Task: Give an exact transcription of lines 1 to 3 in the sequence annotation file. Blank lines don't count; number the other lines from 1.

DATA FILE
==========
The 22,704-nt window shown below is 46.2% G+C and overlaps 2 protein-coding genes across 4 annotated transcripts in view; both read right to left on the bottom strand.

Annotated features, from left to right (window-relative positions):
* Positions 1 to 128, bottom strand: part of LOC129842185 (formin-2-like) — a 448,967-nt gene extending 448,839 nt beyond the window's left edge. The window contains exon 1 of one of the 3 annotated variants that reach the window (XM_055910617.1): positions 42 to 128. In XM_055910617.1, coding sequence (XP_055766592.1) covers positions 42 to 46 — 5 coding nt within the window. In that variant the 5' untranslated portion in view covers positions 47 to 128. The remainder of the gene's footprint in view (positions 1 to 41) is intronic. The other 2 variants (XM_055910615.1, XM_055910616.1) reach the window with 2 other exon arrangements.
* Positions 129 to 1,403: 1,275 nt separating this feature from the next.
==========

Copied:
The 22,704-nt window shown below is 46.2% G+C and overlaps 2 protein-coding genes across 4 annotated transcripts in view; both read right to left on the bottom strand.

Annotated features, from left to right (window-relative positions):
* Positions 1 to 128, bottom strand: part of LOC129842185 (formin-2-like) — a 448,967-nt gene extending 448,839 nt beyond the window's left edge. The window contains exon 1 of one of the 3 annotated variants that reach the window (XM_055910617.1): positions 42 to 128. In XM_055910617.1, coding sequence (XP_055766592.1) covers positions 42 to 46 — 5 coding nt within the window. In that variant the 5' untranslated portion in view covers positions 47 to 128. The remainder of the gene's footprint in view (positions 1 to 41) is intronic. The other 2 variants (XM_055910615.1, XM_055910616.1) reach the window with 2 other exon arrangements.